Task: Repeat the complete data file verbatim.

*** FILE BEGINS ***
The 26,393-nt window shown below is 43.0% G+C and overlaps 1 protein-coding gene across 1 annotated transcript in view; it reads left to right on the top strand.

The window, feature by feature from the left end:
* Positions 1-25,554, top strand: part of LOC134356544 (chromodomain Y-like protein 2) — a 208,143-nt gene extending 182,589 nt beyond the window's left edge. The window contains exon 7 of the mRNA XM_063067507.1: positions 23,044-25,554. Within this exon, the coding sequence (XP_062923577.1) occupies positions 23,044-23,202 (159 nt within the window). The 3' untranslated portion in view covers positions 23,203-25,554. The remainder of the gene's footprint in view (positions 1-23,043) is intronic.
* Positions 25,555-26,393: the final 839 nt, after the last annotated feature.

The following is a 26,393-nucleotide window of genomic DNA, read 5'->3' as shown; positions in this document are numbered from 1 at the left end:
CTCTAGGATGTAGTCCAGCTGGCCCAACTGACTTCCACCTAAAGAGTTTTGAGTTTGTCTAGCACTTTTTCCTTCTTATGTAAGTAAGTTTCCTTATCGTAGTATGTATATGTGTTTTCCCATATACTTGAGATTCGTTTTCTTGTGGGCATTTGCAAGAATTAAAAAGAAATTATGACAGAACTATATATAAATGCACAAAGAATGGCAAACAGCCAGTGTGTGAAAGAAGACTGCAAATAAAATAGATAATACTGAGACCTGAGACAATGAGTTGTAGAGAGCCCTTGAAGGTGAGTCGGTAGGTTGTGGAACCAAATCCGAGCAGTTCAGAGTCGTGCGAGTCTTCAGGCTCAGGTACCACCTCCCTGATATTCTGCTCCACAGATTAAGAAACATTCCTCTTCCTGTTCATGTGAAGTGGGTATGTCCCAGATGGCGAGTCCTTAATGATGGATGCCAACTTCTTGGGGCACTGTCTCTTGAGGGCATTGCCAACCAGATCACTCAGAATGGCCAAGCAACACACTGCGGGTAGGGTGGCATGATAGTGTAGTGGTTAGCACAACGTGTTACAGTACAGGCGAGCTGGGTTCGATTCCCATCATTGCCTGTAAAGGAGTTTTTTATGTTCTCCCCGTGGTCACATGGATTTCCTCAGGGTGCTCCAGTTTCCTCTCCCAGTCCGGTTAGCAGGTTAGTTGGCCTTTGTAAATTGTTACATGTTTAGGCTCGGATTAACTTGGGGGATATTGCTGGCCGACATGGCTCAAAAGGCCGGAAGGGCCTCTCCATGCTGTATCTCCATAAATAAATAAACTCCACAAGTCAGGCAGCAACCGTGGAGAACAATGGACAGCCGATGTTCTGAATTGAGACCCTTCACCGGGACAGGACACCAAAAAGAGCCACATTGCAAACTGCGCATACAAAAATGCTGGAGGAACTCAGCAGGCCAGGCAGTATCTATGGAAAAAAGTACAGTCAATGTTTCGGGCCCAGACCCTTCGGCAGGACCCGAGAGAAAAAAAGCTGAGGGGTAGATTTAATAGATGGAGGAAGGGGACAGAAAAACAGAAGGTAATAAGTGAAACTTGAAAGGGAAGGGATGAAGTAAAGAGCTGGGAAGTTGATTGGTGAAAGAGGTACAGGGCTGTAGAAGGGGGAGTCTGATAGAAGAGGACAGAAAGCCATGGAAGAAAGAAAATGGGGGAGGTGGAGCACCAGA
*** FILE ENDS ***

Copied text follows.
The 26,393-nt window shown below is 43.0% G+C and overlaps 1 protein-coding gene across 1 annotated transcript in view; it reads left to right on the top strand.

The window, feature by feature from the left end:
* Positions 1-25,554, top strand: part of LOC134356544 (chromodomain Y-like protein 2) — a 208,143-nt gene extending 182,589 nt beyond the window's left edge. The window contains exon 7 of the mRNA XM_063067507.1: positions 23,044-25,554. Within this exon, the coding sequence (XP_062923577.1) occupies positions 23,044-23,202 (159 nt within the window). The 3' untranslated portion in view covers positions 23,203-25,554. The remainder of the gene's footprint in view (positions 1-23,043) is intronic.
* Positions 25,555-26,393: the final 839 nt, after the last annotated feature.

The following is a 26,393-nucleotide window of genomic DNA, read 5'->3' as shown; positions in this document are numbered from 1 at the left end:
CTCTAGGATGTAGTCCAGCTGGCCCAACTGACTTCCACCTAAAGAGTTTTGAGTTTGTCTAGCACTTTTTCCTTCTTATGTAAGTAAGTTTCCTTATCGTAGTATGTATATGTGTTTTCCCATATACTTGAGATTCGTTTTCTTGTGGGCATTTGCAAGAATTAAAAAGAAATTATGACAGAACTATATATAAATGCACAAAGAATGGCAAACAGCCAGTGTGTGAAAGAAGACTGCAAATAAAATAGATAATACTGAGACCTGAGACAATGAGTTGTAGAGAGCCCTTGAAGGTGAGTCGGTAGGTTGTGGAACCAAATCCGAGCAGTTCAGAGTCGTGCGAGTCTTCAGGCTCAGGTACCACCTCCCTGATATTCTGCTCCACAGATTAAGAAACATTCCTCTTCCTGTTCATGTGAAGTGGGTATGTCCCAGATGGCGAGTCCTTAATGATGGATGCCAACTTCTTGGGGCACTGTCTCTTGAGGGCATTGCCAACCAGATCACTCAGAATGGCCAAGCAACACACTGCGGGTAGGGTGGCATGATAGTGTAGTGGTTAGCACAACGTGTTACAGTACAGGCGAGCTGGGTTCGATTCCCATCATTGCCTGTAAAGGAGTTTTTTATGTTCTCCCCGTGGTCACATGGATTTCCTCAGGGTGCTCCAGTTTCCTCTCCCAGTCCGGTTAGCAGGTTAGTTGGCCTTTGTAAATTGTTACATGTTTAGGCTCGGATTAACTTGGGGGATATTGCTGGCCGACATGGCTCAAAAGGCCGGAAGGGCCTCTCCATGCTGTATCTCCATAAATAAATAAACTCCACAAGTCAGGCAGCAACCGTGGAGAACAATGGACAGCCGATGTTCTGAATTGAGACCCTTCACCGGGACAGGACACCAAAAAGAGCCACATTGCAAACTGCGCATACAAAAATGCTGGAGGAACTCAGCAGGCCAGGCAGTATCTATGGAAAAAAGTACAGTCAATGTTTCGGGCCCAGACCCTTCGGCAGGACCCGAGAGAAAAAAAGCTGAGGGGTAGATTTAATAGATGGAGGAAGGGGACAGAAAAACAGAAGGTAATAAGTGAAACTTGAAAGGGAAGGGATGAAGTAAAGAGCTGGGAAGTTGATTGGTGAAAGAGGTACAGGGCTGTAGAAGGGGGAGTCTGATAGAAGAGGACAGAAAGCCATGGAAGAAAGAAAATGGGGGAGGTGGAGCACCAGA